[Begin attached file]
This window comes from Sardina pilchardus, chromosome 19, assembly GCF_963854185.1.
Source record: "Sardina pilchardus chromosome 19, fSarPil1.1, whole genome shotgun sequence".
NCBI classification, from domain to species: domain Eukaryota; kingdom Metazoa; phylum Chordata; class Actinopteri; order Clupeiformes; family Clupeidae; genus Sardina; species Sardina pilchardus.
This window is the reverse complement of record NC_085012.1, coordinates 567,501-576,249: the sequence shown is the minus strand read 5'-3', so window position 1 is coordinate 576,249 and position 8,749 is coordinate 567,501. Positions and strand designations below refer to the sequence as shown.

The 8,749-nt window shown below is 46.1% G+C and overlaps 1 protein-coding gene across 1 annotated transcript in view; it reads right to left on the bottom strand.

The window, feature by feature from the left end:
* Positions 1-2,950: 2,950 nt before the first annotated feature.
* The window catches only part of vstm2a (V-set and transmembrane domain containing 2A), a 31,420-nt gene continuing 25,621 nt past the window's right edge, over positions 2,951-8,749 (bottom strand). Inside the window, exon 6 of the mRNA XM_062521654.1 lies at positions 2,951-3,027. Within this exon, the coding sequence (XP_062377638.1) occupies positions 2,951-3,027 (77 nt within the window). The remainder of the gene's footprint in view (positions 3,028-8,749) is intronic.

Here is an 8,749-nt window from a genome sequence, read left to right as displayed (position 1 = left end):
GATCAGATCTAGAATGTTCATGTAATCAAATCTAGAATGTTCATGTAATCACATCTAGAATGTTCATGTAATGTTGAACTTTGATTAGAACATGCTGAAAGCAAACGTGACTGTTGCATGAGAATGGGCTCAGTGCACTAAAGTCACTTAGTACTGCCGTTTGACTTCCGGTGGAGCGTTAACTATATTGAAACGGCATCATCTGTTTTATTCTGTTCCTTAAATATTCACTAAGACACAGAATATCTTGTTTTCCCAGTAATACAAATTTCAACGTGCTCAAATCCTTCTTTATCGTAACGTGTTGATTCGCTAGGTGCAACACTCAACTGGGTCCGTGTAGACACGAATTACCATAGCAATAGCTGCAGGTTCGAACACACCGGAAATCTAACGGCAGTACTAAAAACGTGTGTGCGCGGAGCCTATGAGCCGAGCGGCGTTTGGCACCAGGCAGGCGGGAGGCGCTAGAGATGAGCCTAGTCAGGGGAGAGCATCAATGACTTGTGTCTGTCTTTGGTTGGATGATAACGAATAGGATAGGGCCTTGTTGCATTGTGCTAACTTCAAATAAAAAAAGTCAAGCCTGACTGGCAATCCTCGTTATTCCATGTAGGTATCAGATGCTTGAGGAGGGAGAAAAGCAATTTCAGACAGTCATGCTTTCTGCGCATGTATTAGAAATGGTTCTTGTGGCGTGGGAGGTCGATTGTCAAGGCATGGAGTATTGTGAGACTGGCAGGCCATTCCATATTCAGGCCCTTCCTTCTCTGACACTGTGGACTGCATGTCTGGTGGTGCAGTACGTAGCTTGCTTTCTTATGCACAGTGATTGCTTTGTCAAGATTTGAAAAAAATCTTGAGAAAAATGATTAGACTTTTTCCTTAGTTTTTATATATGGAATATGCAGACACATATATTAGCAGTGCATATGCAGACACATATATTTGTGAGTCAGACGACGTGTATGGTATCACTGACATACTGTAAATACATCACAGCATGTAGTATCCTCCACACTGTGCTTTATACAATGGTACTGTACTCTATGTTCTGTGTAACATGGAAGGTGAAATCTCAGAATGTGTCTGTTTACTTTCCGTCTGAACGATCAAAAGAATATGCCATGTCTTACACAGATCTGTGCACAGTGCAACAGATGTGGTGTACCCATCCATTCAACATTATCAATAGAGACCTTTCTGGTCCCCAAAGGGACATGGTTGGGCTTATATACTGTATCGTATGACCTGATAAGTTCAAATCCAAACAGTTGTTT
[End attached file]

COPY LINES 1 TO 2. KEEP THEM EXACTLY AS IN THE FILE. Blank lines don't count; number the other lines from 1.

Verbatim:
This window comes from Sardina pilchardus, chromosome 19, assembly GCF_963854185.1.
Source record: "Sardina pilchardus chromosome 19, fSarPil1.1, whole genome shotgun sequence".